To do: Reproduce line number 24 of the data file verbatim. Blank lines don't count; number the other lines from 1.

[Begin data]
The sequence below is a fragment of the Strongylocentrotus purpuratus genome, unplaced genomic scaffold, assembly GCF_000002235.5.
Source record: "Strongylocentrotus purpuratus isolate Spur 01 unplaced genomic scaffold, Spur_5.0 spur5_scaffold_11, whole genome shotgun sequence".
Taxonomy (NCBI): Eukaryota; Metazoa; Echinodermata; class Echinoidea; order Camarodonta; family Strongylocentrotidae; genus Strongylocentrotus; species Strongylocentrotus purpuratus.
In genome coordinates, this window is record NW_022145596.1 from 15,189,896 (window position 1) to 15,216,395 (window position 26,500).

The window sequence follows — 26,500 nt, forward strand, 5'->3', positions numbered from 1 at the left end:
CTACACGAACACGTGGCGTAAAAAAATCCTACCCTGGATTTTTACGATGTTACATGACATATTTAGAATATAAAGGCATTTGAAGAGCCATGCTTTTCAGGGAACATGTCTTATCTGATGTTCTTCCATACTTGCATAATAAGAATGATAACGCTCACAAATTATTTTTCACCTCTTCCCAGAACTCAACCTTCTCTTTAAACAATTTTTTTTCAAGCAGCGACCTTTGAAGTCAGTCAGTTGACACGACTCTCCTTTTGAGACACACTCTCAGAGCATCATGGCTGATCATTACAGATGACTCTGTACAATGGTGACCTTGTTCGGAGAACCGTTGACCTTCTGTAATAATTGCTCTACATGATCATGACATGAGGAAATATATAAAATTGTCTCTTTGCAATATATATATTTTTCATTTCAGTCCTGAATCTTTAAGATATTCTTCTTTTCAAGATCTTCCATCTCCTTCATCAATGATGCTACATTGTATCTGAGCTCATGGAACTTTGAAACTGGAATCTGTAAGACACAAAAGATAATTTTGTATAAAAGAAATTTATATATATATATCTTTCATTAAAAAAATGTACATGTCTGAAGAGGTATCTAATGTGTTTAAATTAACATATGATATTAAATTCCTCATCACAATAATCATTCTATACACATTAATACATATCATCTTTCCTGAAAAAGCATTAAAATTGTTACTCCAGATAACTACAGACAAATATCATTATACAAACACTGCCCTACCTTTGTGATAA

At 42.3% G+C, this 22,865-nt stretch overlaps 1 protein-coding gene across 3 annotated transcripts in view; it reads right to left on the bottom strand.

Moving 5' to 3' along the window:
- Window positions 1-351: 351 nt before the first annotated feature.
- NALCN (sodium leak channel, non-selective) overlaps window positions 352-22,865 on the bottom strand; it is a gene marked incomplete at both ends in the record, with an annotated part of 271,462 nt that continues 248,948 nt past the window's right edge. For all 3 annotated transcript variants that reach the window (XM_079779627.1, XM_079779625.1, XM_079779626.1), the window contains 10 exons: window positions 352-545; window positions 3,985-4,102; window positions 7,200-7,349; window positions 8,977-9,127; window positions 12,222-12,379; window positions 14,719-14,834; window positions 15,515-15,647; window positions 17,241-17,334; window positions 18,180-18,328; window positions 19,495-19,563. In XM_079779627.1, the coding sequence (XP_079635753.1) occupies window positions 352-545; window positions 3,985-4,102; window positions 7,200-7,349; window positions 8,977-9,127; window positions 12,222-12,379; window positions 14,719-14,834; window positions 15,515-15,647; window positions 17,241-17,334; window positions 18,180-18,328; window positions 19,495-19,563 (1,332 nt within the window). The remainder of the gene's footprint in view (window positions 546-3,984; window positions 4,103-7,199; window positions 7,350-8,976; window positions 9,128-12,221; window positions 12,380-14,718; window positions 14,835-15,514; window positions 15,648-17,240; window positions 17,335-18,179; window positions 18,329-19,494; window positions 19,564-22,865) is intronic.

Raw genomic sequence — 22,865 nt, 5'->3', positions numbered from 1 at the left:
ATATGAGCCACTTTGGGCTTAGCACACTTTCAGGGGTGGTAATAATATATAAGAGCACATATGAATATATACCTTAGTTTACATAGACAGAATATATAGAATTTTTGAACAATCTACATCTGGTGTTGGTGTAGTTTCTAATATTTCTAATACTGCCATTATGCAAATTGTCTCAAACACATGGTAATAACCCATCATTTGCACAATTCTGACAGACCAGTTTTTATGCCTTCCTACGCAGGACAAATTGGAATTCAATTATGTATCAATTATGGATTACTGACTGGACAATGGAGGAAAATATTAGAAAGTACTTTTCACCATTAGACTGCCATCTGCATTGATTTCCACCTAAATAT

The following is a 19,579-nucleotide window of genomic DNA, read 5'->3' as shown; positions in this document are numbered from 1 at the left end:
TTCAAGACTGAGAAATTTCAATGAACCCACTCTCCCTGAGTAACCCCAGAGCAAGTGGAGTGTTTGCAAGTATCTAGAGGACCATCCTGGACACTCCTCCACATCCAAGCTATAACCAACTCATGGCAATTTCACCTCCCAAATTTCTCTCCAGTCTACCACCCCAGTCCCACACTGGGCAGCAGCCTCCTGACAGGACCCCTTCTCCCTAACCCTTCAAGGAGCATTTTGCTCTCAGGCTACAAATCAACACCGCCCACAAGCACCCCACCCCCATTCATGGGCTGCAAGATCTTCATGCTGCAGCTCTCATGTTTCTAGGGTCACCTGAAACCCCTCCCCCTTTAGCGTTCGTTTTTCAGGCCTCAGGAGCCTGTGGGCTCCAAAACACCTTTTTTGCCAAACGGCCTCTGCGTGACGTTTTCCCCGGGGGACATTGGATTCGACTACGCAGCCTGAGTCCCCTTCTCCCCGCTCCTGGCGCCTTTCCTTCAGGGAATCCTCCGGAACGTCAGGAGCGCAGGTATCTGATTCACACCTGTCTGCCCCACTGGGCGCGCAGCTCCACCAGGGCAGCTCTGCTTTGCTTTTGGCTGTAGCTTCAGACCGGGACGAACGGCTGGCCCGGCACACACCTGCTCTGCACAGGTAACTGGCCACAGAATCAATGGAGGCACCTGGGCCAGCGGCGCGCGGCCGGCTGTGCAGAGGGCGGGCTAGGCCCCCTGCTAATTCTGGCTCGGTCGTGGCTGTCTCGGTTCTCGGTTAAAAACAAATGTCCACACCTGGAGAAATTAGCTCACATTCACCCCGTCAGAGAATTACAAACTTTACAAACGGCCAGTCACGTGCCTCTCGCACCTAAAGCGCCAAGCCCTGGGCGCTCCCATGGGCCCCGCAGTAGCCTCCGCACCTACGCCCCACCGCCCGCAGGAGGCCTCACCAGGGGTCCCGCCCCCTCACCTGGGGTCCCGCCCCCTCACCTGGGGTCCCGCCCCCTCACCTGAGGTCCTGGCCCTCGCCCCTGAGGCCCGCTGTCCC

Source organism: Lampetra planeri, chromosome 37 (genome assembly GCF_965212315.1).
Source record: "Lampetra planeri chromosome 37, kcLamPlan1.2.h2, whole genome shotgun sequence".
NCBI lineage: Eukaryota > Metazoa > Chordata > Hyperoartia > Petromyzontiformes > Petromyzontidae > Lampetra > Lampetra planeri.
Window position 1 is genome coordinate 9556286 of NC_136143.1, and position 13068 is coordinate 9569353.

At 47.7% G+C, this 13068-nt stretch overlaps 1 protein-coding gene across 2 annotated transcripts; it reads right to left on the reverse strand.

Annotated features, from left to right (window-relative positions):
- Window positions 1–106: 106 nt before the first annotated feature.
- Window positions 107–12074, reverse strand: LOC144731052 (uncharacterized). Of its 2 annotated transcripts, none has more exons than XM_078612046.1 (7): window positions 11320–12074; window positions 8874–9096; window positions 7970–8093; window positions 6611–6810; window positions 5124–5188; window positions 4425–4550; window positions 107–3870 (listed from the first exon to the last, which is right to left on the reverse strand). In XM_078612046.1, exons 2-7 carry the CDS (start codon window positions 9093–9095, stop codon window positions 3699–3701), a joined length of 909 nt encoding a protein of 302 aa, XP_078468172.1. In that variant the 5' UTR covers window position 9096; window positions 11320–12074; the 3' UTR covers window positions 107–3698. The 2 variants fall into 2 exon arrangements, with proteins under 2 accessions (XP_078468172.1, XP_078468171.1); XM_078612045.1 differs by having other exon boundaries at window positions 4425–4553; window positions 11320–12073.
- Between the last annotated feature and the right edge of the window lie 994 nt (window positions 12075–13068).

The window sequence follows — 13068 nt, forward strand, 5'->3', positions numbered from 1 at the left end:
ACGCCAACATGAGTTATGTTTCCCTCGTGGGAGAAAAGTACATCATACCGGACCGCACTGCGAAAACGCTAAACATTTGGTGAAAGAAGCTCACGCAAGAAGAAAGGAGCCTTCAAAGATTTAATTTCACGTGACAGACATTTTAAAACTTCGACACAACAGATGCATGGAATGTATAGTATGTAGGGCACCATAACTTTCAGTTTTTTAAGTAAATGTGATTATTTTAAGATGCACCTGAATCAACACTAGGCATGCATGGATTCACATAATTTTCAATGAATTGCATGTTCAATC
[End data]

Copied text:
The window sequence follows — 13068 nt, forward strand, 5'->3', positions numbered from 1 at the left end: